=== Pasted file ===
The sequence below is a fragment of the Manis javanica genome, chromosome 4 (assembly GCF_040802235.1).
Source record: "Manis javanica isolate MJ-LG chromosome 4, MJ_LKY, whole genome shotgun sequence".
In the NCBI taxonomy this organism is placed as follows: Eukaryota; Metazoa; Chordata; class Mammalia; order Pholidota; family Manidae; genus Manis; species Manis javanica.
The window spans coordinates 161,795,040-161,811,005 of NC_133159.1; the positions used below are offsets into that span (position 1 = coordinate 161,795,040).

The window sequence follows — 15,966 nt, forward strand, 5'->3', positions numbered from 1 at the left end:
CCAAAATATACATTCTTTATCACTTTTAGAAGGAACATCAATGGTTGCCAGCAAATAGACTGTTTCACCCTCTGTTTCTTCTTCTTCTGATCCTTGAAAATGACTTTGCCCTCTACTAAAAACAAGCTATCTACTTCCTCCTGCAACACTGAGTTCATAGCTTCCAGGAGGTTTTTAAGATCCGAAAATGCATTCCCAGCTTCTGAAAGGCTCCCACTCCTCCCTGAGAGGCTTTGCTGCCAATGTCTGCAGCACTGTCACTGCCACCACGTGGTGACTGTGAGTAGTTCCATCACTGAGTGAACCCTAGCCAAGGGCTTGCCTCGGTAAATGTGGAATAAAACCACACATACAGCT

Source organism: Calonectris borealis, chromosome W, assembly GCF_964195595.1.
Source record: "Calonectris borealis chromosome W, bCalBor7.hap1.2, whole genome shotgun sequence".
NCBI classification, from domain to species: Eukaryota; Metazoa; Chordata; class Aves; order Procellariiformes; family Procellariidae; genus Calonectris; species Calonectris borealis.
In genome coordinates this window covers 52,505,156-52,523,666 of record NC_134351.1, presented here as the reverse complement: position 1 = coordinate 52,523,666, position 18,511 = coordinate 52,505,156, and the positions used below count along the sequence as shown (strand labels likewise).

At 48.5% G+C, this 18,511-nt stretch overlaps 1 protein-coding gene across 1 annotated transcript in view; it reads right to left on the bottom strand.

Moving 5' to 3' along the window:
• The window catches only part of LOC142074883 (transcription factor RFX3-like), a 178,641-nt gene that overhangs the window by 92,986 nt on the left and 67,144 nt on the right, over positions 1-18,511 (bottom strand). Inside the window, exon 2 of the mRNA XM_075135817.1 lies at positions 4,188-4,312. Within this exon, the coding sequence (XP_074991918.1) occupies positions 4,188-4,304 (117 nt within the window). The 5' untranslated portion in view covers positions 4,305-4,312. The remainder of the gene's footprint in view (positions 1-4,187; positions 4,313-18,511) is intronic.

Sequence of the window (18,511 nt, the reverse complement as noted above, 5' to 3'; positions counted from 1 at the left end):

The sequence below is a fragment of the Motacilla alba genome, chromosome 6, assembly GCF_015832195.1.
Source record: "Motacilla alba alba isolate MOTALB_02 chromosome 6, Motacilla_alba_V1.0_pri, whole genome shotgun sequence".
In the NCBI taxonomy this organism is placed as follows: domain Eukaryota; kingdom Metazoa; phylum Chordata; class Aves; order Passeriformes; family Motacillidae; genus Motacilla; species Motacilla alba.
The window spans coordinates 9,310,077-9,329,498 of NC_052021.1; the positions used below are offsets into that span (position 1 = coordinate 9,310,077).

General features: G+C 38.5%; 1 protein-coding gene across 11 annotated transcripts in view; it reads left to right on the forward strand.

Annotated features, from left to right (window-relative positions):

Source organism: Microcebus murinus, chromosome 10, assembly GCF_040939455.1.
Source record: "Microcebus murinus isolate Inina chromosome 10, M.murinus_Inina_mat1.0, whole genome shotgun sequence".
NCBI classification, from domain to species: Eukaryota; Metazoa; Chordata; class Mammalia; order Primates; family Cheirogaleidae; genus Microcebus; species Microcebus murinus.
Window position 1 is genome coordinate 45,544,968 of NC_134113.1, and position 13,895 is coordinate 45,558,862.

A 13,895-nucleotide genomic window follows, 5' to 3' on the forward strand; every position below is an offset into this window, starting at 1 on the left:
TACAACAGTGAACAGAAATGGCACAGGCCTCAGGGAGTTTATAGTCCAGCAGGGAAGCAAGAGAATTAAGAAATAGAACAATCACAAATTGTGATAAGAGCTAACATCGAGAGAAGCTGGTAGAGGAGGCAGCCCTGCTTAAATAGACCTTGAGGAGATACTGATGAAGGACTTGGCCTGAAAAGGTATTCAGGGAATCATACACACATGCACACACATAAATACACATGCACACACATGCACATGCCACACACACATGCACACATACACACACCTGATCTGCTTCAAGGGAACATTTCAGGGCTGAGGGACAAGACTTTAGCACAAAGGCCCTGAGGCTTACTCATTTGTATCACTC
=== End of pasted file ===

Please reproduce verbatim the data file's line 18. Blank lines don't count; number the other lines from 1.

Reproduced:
The window spans coordinates 9,310,077-9,329,498 of NC_052021.1; the positions used below are offsets into that span (position 1 = coordinate 9,310,077).